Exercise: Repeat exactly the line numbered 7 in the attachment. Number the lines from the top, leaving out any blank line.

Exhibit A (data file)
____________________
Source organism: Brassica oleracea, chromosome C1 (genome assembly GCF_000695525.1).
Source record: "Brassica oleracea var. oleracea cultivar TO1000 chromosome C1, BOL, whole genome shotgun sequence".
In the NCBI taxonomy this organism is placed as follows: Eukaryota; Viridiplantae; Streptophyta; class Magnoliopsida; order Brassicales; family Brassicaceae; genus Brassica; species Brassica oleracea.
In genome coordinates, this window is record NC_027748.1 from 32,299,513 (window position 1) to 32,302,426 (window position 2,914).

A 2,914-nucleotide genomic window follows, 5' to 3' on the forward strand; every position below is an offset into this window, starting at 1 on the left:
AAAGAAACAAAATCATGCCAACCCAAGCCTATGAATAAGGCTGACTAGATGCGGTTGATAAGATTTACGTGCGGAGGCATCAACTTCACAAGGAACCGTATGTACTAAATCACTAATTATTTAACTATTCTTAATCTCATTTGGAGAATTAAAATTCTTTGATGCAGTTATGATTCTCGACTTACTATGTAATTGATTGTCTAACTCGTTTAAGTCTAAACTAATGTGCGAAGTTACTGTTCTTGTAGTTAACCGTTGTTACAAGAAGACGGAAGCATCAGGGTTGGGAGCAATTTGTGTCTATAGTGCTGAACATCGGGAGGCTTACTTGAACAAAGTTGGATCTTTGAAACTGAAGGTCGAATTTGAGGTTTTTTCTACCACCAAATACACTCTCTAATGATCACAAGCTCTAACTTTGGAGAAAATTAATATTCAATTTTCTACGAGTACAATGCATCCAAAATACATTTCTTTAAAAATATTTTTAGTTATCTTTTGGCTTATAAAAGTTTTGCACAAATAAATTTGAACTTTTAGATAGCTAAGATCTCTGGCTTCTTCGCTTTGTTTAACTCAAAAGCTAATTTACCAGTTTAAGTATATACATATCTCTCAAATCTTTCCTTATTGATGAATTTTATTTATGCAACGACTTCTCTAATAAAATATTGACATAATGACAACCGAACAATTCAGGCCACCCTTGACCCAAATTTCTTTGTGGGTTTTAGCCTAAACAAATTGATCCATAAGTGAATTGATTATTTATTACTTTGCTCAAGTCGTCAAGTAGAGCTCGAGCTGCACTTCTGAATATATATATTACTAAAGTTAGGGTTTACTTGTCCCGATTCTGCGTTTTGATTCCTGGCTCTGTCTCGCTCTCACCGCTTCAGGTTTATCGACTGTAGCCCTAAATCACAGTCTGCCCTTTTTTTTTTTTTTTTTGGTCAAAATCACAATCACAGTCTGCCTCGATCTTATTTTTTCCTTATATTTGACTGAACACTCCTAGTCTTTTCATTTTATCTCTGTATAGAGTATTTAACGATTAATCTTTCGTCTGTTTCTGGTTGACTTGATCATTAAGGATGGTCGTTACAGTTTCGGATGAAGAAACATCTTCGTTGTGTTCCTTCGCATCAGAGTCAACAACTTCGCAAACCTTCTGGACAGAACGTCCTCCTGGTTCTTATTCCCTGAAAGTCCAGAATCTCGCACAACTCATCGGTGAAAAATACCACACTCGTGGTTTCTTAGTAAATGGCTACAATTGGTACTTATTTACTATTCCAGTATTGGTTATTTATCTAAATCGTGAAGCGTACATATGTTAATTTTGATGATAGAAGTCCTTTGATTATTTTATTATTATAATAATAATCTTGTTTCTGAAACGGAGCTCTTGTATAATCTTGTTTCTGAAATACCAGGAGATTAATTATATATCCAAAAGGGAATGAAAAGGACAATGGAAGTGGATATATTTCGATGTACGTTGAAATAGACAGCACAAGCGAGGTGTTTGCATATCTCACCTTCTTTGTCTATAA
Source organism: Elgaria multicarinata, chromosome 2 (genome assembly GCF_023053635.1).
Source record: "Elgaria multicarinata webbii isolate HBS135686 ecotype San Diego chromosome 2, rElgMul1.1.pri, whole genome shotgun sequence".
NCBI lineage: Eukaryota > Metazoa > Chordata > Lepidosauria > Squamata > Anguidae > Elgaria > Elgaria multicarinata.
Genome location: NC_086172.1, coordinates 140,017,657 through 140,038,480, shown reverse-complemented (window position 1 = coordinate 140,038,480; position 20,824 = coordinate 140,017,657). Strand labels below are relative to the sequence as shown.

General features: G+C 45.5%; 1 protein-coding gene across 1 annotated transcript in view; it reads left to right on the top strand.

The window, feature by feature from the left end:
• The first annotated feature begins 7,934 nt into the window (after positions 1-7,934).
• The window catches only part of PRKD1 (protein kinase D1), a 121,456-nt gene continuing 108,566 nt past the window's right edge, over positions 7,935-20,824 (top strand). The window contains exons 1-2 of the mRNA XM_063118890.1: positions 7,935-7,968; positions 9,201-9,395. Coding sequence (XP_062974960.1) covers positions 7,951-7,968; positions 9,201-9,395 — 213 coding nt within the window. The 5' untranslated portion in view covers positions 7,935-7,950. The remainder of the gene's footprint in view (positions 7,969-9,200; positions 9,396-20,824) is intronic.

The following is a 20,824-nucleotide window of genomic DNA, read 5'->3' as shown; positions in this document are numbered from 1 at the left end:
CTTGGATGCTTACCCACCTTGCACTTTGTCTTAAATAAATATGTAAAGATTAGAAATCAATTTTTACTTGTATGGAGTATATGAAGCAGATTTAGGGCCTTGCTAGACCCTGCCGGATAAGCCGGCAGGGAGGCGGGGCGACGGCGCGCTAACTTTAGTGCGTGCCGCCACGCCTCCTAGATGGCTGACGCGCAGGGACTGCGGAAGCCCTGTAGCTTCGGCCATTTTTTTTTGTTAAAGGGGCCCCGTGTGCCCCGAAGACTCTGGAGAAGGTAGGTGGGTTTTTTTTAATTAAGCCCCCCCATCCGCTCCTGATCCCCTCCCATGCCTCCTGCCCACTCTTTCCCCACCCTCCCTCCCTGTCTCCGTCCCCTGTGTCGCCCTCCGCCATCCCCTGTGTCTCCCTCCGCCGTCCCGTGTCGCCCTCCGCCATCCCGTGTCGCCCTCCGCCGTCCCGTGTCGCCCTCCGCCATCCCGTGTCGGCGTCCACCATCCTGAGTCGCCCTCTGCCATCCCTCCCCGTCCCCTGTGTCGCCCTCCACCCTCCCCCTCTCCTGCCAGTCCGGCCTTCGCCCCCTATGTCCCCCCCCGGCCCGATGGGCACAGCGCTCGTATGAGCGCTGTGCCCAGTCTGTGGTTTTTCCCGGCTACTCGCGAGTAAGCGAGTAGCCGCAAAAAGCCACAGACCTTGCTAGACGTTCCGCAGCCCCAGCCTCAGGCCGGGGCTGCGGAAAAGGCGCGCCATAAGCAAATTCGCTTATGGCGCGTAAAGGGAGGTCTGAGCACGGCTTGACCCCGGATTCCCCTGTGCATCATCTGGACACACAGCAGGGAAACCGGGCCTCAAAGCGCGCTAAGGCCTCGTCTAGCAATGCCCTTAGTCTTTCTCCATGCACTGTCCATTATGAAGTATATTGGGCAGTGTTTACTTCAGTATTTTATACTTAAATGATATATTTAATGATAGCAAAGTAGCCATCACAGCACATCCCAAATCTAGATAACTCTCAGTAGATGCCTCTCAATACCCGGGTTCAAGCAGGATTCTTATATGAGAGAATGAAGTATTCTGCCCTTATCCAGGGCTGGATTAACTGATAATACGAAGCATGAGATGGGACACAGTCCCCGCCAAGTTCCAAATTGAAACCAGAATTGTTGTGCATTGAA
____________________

Source organism: Elgaria multicarinata, chromosome 2 (genome assembly GCF_023053635.1).